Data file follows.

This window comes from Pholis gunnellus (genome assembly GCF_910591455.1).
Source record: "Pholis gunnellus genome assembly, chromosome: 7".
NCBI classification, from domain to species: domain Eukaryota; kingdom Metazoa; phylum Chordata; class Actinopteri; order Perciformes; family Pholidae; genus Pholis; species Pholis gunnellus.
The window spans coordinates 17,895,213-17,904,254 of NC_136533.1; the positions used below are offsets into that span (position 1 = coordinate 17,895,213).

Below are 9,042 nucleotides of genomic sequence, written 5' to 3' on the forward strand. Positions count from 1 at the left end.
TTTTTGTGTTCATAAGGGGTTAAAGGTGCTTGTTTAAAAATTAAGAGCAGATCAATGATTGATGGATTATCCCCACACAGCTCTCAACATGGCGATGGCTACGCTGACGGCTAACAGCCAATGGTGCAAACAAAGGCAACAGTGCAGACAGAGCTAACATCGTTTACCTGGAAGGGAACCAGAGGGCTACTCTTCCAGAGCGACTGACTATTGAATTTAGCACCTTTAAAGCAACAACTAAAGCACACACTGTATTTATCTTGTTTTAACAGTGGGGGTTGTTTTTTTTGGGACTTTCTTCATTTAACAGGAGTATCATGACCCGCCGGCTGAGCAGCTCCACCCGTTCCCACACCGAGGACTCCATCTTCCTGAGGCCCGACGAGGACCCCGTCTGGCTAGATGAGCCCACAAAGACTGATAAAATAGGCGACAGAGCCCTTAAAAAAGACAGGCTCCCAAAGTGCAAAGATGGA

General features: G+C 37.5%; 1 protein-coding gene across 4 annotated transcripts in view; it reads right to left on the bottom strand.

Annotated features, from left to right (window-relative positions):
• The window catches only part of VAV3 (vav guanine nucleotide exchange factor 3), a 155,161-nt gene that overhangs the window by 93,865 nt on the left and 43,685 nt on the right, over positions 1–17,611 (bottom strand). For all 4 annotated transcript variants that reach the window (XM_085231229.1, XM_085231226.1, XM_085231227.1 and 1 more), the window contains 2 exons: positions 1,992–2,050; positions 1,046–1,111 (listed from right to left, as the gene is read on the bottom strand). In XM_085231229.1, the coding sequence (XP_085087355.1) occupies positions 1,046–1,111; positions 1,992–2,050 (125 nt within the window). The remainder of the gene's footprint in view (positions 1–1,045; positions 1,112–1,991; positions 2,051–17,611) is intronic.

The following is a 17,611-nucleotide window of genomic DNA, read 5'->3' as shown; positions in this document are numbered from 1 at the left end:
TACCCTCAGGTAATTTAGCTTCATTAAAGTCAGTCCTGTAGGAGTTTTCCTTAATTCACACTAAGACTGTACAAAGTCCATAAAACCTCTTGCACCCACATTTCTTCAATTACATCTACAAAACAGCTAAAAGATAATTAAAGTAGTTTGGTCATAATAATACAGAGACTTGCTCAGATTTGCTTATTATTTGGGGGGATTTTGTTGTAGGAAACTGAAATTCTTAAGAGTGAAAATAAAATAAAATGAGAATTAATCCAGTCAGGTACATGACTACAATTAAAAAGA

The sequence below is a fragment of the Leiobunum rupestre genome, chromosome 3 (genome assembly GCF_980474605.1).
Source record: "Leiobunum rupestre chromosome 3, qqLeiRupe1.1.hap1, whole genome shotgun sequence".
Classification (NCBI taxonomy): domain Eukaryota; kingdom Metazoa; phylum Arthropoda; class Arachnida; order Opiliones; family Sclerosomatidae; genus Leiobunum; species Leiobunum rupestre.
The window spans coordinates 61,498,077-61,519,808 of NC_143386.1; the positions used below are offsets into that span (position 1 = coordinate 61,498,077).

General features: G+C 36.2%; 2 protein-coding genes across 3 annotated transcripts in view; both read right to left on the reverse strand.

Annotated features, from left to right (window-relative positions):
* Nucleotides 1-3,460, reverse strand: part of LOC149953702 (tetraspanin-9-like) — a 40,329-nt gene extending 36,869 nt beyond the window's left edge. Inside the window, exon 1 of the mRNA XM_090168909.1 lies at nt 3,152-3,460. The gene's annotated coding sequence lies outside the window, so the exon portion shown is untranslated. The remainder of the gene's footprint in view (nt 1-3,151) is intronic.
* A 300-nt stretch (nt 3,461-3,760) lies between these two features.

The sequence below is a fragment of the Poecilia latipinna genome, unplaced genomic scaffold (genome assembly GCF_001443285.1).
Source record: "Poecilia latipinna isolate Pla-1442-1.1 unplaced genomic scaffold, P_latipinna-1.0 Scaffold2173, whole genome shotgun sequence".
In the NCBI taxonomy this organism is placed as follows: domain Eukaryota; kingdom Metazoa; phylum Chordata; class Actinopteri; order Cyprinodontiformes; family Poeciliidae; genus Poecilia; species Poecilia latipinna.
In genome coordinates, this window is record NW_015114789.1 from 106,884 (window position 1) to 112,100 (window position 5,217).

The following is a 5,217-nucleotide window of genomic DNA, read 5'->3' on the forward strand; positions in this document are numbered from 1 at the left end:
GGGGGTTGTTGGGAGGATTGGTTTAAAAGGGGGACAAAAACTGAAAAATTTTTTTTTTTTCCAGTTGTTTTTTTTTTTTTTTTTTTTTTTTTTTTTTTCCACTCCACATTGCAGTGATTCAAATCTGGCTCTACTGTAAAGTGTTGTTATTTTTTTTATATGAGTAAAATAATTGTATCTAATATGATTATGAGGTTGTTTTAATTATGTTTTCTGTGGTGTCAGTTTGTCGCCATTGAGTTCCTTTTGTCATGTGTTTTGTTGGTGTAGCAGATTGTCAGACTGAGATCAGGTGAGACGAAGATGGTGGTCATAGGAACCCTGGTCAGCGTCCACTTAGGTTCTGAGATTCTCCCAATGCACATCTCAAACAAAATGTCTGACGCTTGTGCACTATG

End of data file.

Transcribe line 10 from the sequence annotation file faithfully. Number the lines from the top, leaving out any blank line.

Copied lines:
The following is a 17,611-nucleotide window of genomic DNA, read 5'->3' as shown; positions in this document are numbered from 1 at the left end: